With the ongoing government-implemented lockdown, public relations pros are seeking to stay the course through new crisis-related shifts such as working from home within a changing media landscape. bicom connected with long-time collaborators for their insights on the situation and unearthed 5 top media relations tips to abide by – during the COVID-19 pandemic and beyond.
1. Address the elephant in the room
When we’re being bombarded with information from all sides, it’s tempting to ignore the situation and omit it entirely from media communications. After all, as the adage goes: Ignorance is bliss! Think again: it’s imperative to reach out to journalists transparently and understand how the situation has affected them (both personally and professionally) in order to best serve them.
“The publicists who write me personalized e-mails confirming they’re working remotely and asking how they can support my work are so sweet. Those notes are much more meaningful and thoughtful than a regular follow-up email,” shares Joanie Pietracupa, Editor-in-Chief at VÉRO, ELLE Quebec and Edition Papier under KO Media.
Théo Dupuis-Carbonneau, Beauty Director at ELLE Quebec, echoes this sentiment: “For both publicists and journalists, it’s important to be lenient and understanding with deadlines: many are managing work/family balance, anxiety, etc. Let’s be human and support each other!”
Another important takeaway? Pay attention to shipping logistics now that people are working from home and don’t have an office mail room support staff. Confirm a journalist’s interest in receiving a package or product first; sometimes, they can do without, and would rather receive information digitally.
2. Authenticity always
For Jessica Dostie, a freelance journalist, the crisis has affected her entire content schedule. “Almost all my stories in the works are COVID-19 related. There’s very little space right now for lifestyle features. Many people also find themselves in a financially precarious position, so it’s a delicate time to push consumers towards non-essential brands or products; it’s more appropriate, overall, to focus on community initiatives. We need to write and read stories that bring people together.”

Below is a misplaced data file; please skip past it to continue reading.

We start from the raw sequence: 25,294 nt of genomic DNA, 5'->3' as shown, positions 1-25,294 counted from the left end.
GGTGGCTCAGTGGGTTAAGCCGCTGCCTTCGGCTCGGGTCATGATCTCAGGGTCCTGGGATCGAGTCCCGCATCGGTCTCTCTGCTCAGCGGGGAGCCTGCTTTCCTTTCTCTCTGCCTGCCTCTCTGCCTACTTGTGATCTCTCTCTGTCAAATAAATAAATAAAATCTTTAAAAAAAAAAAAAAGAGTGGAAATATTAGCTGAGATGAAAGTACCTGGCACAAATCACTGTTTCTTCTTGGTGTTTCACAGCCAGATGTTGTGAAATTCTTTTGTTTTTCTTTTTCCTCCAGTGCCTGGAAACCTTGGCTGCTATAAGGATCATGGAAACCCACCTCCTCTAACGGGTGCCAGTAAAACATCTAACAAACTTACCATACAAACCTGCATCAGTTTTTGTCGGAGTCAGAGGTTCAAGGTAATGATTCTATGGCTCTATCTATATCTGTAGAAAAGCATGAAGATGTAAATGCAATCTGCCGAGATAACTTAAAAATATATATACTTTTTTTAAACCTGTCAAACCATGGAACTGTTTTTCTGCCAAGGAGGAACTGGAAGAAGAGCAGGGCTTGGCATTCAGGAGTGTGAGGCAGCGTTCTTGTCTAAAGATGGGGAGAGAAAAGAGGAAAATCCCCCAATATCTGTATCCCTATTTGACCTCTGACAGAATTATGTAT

But be careful! Don’t force a link between COVID-19 and a brand/product. It’s ultimately a self-serving tactic and will not reflect well on the brand. When in doubt, validate your intuition with a colleague. If a client is putting the pressure on product promotion, it’s your responsibility to advise them appropriately.
Another important angle to consider is that economic instability motivates consumers to shop and support local. We’re so proud to represent awesome homegrown brands like Lotus Aroma and Sapsucker.
3. Back to basics
Deskside meeting cancelled? Event on pause? Great things can come from stripping back to media relations basics like thoughtfully written e-mails or warm calls. Don’t hesitate to pick up the phone like it’s 1995!
“As ever, we’re all in the collective process of figuring things out. This might be a great time to connect one-on-one, ask each other questions, trade stories and share intel. I’ve had some wonderful story ideas come from something I usually avoid in the PR world—the phoner,” explains Liz Guber, Style Editor at The Kit.